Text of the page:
By Steve Weinstein
By Bryan Bierman
By Lindsey Rhoades
By Chaz Kangas
By Ben Westhoff and Sarah Purkrabek
By Jena Ardell
By Jesse Sendejas Jr.
By Katherine Turman
Whether or not Dumile intended to hurt him, Carey reacted viscerally and immediately crafted a response. "He just gets in [the studio] and starts ripping this verse, and I'm just like, 'Oh my gosh!' " recalls producer DJ Crucial. "I'm looking around at everyone, 'cause Doom is like everyone's favorite right now."
"Book of Daniel" has listeners around the country duking it out on Internet message boards. Some see Carey's rage as justified, while others find the song a pathetic attempt to cash in on Dumile's celebrity. "Maybe Grimm looked at his sagging sales and said, 'Damn, I need to start a beef with someone,' " reads a comment to a blog posting about the song written by someone calling himself "i'm the skwidawd."
Carey insists "Book of Daniel" is not a publicity grab. "I do mean what I say. If I'm going to kill somebody, I'm gonna kill them. Am I looking to go hunt him down and kill him? Nah. But can it get to the point where someone could get hurt? Yeah. It's about respect. People get beat up for less."
So-called "dis tracks" are commonplace in rap music, of course. But "Book of Daniel" is different. When Carey isn't threatening Dumile, he's appealing for reconciliation. "Come home, Zev," he pleads near the song's end. "I can't act like I don't have no love for him," Carey says now. "I care about him so much that it caused the conflict that we have today. The more I speak about him, the more it becomes to the world like I'm bitter toward his success. He was boundto be successful, but the plan was for him to direct that success toward the others. If our plan is to get up over a wall, and I push you up and help you get over the wall and you don't throw a rope for me, then it's going to be an issue."
Dumile hasn't heard the song, but says he has no time for Carey's issues.
"It's funny, how, once it gets to where the name is getting recognized, everybody want to act like they got a problem with the Villain," he says. "I ain't got no friends. As soon as you think somebody's your friend, that's when you gotta watch out. When you're successful, there's always somebody that's cornering you, somebody that used to be your friend, talking about, 'He did this, he did that.' I open up my home to people, help people, and then motherfuckers turn around and try to stab me in the back."
Out on bail and awaiting trial for narcotics and weapons charges, Carey made a risky move in early 2000. Lacking a driver's license, he bought a fake one and used it to board a plane to Los Angeles.
There, he met Dumile. They came to negotiate with executives from Readyrock Records, who planned to release MF Doom's solo debut, Operation: Doomsday, and K.M.D.'s second and final album, Bl_ck B_st_rds. Carey contributed financially to and is credited as an executive producer on both albums.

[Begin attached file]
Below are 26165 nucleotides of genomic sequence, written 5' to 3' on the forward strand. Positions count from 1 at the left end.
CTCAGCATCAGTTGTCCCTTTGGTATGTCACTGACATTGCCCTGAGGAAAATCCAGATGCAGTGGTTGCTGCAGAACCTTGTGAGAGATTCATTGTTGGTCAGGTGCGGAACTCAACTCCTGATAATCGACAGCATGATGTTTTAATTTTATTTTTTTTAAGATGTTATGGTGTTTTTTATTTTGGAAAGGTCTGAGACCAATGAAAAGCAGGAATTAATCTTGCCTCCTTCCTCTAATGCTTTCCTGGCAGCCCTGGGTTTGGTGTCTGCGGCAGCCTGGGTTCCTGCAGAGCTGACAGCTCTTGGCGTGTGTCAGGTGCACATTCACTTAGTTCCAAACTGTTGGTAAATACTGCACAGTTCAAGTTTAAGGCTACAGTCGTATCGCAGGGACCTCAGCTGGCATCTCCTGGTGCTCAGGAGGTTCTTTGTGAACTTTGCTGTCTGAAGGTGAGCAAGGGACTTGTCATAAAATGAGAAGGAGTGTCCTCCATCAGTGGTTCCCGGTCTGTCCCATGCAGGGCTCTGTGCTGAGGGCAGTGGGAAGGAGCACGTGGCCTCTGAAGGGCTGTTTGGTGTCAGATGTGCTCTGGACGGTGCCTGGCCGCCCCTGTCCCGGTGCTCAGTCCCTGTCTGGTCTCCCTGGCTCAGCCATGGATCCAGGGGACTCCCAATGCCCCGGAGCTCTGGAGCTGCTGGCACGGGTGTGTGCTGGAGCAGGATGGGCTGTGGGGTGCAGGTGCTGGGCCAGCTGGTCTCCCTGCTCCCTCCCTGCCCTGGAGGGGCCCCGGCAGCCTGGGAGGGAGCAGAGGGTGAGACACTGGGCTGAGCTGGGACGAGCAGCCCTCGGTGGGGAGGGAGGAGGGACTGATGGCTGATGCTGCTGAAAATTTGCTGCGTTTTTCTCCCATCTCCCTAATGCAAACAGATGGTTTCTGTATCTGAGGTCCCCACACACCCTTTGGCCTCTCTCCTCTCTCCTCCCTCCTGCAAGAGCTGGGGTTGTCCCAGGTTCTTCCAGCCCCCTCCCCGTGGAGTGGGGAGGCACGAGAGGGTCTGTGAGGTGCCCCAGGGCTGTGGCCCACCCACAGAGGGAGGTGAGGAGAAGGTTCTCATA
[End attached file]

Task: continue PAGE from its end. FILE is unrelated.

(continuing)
Carey hadn't seen his friend in a while, as Dumile had moved to suburban Atlanta with his wife and their young son, Daniel Jr.Carey's godson. After the meeting, the two men revived their bond and, stepping into a record studio, quickly recorded hours of songs, one of which Carey would use for Grimm's own The Downfall of Ibliys: A Ghetto Opera, which was dedicated to stepbrothershooting victim Jansen Smalls. "I expected me and Doom to make good music and become legends," Carey remembers of the session.
Miranda Jane, a Los Angelesbased music consultant, came to the studio to interview the guys for Stress, a now defunct hip-hop publication subtitled "NY's Illest Magazine." She even brought along dinner for them: homemade jambalaya and smothered cabbage. "They had a really good synergy together," she recalls.
Jane, who later became Dumile's manager, was one of last people to see his face. Since Operation: Doomsday, MF Doom has taken to wearing a metal gladiator mask onstage, in press and album photos, and even in everyday life around people he doesn't know very well. "Hip-hop tends to be about who's the flyest, who has the biggest chain," Dumile explains. "So it's kind of like the mask is the opposite of that. It's like, it don't matter what he looks like, what race he is. All that matters is the vocals, the spit, the beats, the rhymes."
The mask has metaphorical implications as well, Jane says. Having been scarred by the music industry, Dumile was reinventing himself as someone who wouldn't be played for a fool. "Doom was concerned with making money right nowand feeding his family by any means necessary," she says, adding that this differed from Carey's long-term goal of building a black-owned distribution company from the bottom up.
"I got a different agenda," Dumile agrees. "It's about getting money, and that's that. I got children to feed." As for Carey: He "ain't got no kids."
Shortly after the L.A. meeting, Dumile returned to Atlanta, and Carey to the penitentiary. During his three-year confinement, he was transferred to institutions all over New York State. "I've been moved and moved. . . . Most of them wasn't wheelchair accessible," he says.